Upcoming Ph.D. Graduate Student Spotlight: Chikondi Khangamwa

Published: March 6, 2023 Author: Paige Reagan

Chikondi Khangamwa is an upcoming Ph.D. graduate from Malawi. The following is a Q&A to learn about his time and work at OHIO.

PR: Please introduce yourself.
CK: My name is Chikondi Khangamwa, but most of my friends call me Chiko. I recently defended my dissertation for a Ph.D. in mass communication, and I will be graduating this May.

PR: What made you choose Ohio University?
CK: My story with Ohio University is an interesting one. While working for the United Nations agency for children (UNICEF), I was sent to Ohio University for a two-week training. Once I got back in a classroom, I instantly made up my mind to apply for a master’s degree in Communication and Development. I was lucky to be admitted, and I have gone on to have this amazing relationship with OHIO that has culminated in a Ph.D.

PR: Why did you decide to go into media?
CK: I decided to go into media because it was a natural extension of my experience working in social marketing, as well as social and behavior change. Media was at the center of these experiences, especially radio and television, as well as social media, which was in its early days at the time.

PR: Why did you want to further your education?
CK: I wanted to further my education because I discovered through interactions with experts and scholars in my field that I had many deficiencies, and I would not call myself an expert in the field without a deep mastery of the theories and literature that was central to my field. I can confidently say that I made the right decision, and whatever the future holds, I believe I have made a very important investment in my career.

PR: What did you do your Ph.D. dissertation on?
CK: My dissertation focuses on the role of media audiences during public health emergencies such as the COVID-19 pandemic. Media has been a very important tool for promoting public health practices, and I would go further to say that it was the only tool in the early days of the pandemic when there was no vaccine or therapeutics of any kind, and we all relied on communication. However, that came with its own challenges including debates on the efficacy of masking, and later on, questions about vaccination itself. These are issues that are communicative in nature, and I wanted to learn how the media interacts with audiences to address some of these issues.

PR: What made you choose that area of research?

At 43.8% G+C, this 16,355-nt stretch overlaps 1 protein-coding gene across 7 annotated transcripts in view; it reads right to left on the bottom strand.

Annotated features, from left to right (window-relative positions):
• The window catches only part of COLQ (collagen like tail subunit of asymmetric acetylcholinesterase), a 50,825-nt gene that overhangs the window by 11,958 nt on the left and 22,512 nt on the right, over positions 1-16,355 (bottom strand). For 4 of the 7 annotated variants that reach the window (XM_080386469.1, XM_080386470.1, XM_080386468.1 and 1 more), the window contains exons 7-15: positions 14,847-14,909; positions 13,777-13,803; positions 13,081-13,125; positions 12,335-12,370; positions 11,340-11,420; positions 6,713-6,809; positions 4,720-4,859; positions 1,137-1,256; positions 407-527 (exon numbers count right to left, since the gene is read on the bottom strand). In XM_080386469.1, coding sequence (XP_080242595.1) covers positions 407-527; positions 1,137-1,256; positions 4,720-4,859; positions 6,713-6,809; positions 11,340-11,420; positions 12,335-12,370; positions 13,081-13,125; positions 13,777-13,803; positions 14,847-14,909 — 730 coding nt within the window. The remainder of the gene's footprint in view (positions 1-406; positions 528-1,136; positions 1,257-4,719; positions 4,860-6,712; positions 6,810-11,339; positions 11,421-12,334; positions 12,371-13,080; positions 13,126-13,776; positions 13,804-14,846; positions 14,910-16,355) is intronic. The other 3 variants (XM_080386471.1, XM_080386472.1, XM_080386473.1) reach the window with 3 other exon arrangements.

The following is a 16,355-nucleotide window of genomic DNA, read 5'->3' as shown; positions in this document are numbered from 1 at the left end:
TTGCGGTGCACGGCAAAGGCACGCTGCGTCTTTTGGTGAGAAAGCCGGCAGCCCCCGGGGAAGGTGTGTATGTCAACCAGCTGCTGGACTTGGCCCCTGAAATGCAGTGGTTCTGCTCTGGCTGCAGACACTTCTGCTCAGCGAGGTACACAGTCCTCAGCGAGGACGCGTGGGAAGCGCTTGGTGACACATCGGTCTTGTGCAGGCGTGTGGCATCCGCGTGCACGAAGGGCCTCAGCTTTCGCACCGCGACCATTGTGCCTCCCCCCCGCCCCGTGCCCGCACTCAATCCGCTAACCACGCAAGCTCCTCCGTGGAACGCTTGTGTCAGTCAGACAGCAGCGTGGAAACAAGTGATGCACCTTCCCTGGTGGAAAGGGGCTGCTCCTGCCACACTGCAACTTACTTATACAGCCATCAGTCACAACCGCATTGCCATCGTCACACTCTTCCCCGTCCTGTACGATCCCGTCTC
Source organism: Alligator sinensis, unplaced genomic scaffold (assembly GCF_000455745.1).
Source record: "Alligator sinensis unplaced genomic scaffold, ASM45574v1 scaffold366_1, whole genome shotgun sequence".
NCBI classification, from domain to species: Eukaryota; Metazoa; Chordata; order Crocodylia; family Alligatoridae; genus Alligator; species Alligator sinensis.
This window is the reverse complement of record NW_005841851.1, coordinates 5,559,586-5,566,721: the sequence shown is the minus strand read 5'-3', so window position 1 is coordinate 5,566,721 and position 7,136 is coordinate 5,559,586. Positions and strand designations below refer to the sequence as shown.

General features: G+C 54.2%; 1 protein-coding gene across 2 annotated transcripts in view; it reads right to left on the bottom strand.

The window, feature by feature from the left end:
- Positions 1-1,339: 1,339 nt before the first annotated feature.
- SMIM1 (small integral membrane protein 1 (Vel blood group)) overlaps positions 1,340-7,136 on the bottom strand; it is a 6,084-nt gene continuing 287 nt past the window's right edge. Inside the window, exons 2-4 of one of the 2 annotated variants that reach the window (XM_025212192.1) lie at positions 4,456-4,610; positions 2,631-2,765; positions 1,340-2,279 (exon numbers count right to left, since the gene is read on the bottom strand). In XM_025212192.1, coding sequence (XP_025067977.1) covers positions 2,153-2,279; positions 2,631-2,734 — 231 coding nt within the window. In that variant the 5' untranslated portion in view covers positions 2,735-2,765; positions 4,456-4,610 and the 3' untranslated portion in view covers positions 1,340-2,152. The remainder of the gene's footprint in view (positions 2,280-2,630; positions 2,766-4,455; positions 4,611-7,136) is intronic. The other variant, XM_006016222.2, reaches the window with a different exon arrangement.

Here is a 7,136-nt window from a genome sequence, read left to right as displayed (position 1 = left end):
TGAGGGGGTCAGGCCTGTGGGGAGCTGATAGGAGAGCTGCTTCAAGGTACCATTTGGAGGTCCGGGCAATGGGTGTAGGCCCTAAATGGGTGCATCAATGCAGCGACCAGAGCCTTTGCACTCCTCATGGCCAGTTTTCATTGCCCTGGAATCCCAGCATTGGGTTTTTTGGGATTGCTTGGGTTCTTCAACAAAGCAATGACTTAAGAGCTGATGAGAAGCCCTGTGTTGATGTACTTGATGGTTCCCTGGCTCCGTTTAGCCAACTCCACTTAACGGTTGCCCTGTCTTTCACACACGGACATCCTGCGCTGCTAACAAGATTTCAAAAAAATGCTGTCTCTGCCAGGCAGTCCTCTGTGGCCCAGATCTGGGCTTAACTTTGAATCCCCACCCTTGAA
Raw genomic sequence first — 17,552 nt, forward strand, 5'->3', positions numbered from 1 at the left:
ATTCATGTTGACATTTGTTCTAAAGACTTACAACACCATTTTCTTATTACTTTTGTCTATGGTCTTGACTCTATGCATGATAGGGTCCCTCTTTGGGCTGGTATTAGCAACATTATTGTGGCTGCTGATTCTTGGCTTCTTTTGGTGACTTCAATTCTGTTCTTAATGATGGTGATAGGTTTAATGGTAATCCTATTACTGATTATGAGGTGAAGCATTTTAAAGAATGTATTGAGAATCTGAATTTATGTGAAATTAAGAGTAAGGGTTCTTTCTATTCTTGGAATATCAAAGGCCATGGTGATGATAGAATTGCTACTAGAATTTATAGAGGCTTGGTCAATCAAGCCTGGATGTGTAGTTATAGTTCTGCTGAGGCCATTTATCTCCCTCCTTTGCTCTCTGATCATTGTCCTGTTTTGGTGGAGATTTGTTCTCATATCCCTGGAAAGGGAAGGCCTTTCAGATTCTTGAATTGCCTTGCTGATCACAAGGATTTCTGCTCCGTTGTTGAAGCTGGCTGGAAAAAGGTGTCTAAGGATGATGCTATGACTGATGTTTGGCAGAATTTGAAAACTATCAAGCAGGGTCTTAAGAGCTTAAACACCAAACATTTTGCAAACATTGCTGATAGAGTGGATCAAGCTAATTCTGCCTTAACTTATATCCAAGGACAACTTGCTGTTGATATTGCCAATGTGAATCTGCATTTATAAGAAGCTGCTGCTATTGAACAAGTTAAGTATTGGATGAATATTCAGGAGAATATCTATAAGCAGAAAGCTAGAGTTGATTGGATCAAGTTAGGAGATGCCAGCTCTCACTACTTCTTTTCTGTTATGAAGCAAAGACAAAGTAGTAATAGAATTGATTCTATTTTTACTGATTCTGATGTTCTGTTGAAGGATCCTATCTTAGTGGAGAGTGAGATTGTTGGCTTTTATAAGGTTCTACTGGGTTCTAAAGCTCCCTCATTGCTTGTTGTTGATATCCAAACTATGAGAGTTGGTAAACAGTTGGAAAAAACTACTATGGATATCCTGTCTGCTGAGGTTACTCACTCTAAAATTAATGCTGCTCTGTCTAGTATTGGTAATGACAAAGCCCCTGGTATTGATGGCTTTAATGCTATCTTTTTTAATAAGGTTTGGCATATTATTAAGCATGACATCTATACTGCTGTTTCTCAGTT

CK: I chose this area of research because I had experience working on public health emergencies during my time with UNICEF, and I could foresee that pandemics will only increase in the near future. The coming of COVID-19 vindicated that belief. The world had experienced the Ebola epidemic, which thankfully did not spread beyond west Africa, then there were SARS epidemics in Asia and the Zika epidemic in Latin America, before COVID-19. Media played a very important role in all these outbreaks, and I believe this will continue to be the case in any future pandemics.

PR: How did you end up at the job you are at now?
CK: I ended up in my current position initially as part of my scholarship, but I absolutely love teaching, and my experiences so far have been absolutely amazing. I am now working as an adjunct, and I cherish the experience of working with some of the sharpest minds in Ohio and further afield.

PR: What advice do you have for current MDIA students and graduate students?
CK: My advice is "do not focus on the certificate, focus on the knowledge and skills." I strongly believe that the certificate/degree is simply a by-product of your successful application to learning new skills and acquiring knowledge. I get the feeling that sometimes students focus on doing the bare minimum to earn a certificate, but I think that with such an attitude, you cannot become the best version of your professional self. 

PR: Is there anything else that you would like to share about yourself and your work?
CK: I come from Malawi, which is a small country in Southeast Africa, where opportunities are generally limited, and therefore I have always believed in maximizing all opportunities that come my way. Whether I will remain in the academia, or go back to development work, I will always be a lifelong learner. I am a scholar practitioner, and my work will always straddle the academic and development worlds.